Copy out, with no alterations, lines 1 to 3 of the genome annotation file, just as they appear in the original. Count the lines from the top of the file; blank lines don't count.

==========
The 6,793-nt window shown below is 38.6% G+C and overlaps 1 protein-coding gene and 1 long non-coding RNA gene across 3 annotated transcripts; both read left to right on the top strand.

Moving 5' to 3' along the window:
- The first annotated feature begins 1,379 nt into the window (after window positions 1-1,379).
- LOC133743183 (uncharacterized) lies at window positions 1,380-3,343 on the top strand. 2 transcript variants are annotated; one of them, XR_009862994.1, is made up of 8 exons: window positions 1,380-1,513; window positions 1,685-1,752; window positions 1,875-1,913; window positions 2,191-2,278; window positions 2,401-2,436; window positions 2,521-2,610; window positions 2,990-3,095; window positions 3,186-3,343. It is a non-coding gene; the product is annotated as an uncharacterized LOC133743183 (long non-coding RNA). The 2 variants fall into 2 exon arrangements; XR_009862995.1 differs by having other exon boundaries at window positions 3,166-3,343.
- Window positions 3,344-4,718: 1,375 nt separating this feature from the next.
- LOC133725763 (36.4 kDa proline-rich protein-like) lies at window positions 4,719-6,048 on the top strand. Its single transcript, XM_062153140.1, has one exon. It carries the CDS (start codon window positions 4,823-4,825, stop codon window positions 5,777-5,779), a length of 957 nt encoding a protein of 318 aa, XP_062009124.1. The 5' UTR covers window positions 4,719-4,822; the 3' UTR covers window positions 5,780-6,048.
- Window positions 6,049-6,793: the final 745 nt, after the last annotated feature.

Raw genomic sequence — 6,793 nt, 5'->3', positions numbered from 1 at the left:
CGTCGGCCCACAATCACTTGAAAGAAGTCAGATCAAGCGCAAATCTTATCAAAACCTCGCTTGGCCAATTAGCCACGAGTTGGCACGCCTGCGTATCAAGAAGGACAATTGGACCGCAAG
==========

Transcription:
The 6,793-nt window shown below is 38.6% G+C and overlaps 1 protein-coding gene and 1 long non-coding RNA gene across 3 annotated transcripts; both read left to right on the top strand.

Moving 5' to 3' along the window:
- The first annotated feature begins 1,379 nt into the window (after window positions 1-1,379).